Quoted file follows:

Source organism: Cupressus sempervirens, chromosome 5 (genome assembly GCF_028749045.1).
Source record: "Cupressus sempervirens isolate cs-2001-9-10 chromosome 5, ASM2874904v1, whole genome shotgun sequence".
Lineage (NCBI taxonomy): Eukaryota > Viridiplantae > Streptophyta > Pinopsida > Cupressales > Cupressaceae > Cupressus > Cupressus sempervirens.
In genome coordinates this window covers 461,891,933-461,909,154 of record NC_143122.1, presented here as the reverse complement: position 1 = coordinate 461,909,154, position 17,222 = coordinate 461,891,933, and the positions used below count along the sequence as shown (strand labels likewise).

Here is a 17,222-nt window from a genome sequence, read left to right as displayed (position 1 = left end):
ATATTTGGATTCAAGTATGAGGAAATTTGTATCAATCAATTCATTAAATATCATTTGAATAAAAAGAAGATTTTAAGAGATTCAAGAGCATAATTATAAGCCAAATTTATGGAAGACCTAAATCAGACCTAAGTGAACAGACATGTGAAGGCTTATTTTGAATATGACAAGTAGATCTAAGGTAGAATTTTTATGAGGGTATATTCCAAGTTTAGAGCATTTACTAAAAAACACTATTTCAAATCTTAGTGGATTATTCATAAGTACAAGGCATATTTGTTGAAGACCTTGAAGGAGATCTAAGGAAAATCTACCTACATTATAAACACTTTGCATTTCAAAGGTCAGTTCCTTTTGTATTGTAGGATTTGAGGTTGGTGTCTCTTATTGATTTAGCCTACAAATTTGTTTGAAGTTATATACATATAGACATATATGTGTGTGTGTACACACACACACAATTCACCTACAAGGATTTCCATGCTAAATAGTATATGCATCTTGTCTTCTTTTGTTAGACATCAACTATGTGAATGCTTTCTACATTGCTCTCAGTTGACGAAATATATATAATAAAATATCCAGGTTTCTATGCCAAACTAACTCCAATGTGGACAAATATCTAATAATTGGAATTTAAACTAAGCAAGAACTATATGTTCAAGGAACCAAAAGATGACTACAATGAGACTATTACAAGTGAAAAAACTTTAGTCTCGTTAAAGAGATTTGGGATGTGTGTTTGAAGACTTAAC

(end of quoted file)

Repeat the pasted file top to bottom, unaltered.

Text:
Source organism: Cupressus sempervirens, chromosome 5 (genome assembly GCF_028749045.1).
Source record: "Cupressus sempervirens isolate cs-2001-9-10 chromosome 5, ASM2874904v1, whole genome shotgun sequence".
Lineage (NCBI taxonomy): Eukaryota > Viridiplantae > Streptophyta > Pinopsida > Cupressales > Cupressaceae > Cupressus > Cupressus sempervirens.
In genome coordinates this window covers 461,891,933-461,909,154 of record NC_143122.1, presented here as the reverse complement: position 1 = coordinate 461,909,154, position 17,222 = coordinate 461,891,933, and the positions used below count along the sequence as shown (strand labels likewise).

Here is a 17,222-nt window from a genome sequence, read left to right as displayed (position 1 = left end):
ATATTTGGATTCAAGTATGAGGAAATTTGTATCAATCAATTCATTAAATATCATTTGAATAAAAAGAAGATTTTAAGAGATTCAAGAGCATAATTATAAGCCAAATTTATGGAAGACCTAAATCAGACCTAAGTGAACAGACATGTGAAGGCTTATTTTGAATATGACAAGTAGATCTAAGGTAGAATTTTTATGAGGGTATATTCCAAGTTTAGAGCATTTACTAAAAAACACTATTTCAAATCTTAGTGGATTATTCATAAGTACAAGGCATATTTGTTGAAGACCTTGAAGGAGATCTAAGGAAAATCTACCTACATTATAAACACTTTGCATTTCAAAGGTCAGTTCCTTTTGTATTGTAGGATTTGAGGTTGGTGTCTCTTATTGATTTAGCCTACAAATTTGTTTGAAGTTATATACATATAGACATATATGTGTGTGTGTACACACACACACAATTCACCTACAAGGATTTCCATGCTAAATAGTATATGCATCTTGTCTTCTTTTGTTAGACATCAACTATGTGAATGCTTTCTACATTGCTCTCAGTTGACGAAATATATATAATAAAATATCCAGGTTTCTATGCCAAACTAACTCCAATGTGGACAAATATCTAATAATTGGAATTTAAACTAAGCAAGAACTATATGTTCAAGGAACCAAAAGATGACTACAATGAGACTATTACAAGTGAAAAAACTTTAGTCTCGTTAAAGAGATTTGGGATGTGTGTTTGAAGACTTAAC